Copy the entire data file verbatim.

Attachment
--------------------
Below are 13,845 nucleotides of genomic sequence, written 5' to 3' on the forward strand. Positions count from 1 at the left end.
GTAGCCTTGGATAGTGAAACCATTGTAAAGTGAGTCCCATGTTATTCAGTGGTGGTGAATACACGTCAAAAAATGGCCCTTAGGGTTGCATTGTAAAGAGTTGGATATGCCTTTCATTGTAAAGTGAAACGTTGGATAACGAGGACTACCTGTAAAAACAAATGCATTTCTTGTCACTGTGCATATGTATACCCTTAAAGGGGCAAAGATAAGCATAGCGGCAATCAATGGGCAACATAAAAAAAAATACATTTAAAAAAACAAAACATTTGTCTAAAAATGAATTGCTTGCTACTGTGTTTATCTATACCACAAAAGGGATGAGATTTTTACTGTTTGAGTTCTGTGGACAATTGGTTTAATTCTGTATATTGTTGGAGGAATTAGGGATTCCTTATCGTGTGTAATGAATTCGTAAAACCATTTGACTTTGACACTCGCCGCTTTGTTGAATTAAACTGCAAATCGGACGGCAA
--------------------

Below are 13,845 nucleotides of genomic sequence, written 5' to 3' on the forward strand. Positions count from 1 at the left end.
GTAGCCTTGGATAGTGAAACCATTGTAAAGTGAGTCCCATGTTATTCAGTGGTGGTGAATACACGTCAAAAAATGGCCCTTAGGGTTGCATTGTAAAGAGTTGGATATGCCTTTCATTGTAAAGTGAAACGTTGGATAACGAGGACTACCTGTAAAAACAAATGCATTTCTTGTCACTGTGCATATGTATACCCTTAAAGGGGCAAAGATAAGCATAGCGGCAATCAATGGGCAACATAAAAAAAAATACATTTAAAAAAACAAAACATTTGTCTAAAAATGAATTGCTTGCTACTGTGTTTATCTATACCACAAAAGGGATGAGATTTTTACTGTTTGAGTTCTGTGGACAATTGGTTTAATTCTGTATATTGTTGGAGGAATTAGGGATTCCTTATCGTGTGTAATGAATTCGTAAAACCATTTGACTTTGACACTCGCCGCTTTGTTGAATTAAACTGCAAATCGGACGGCAA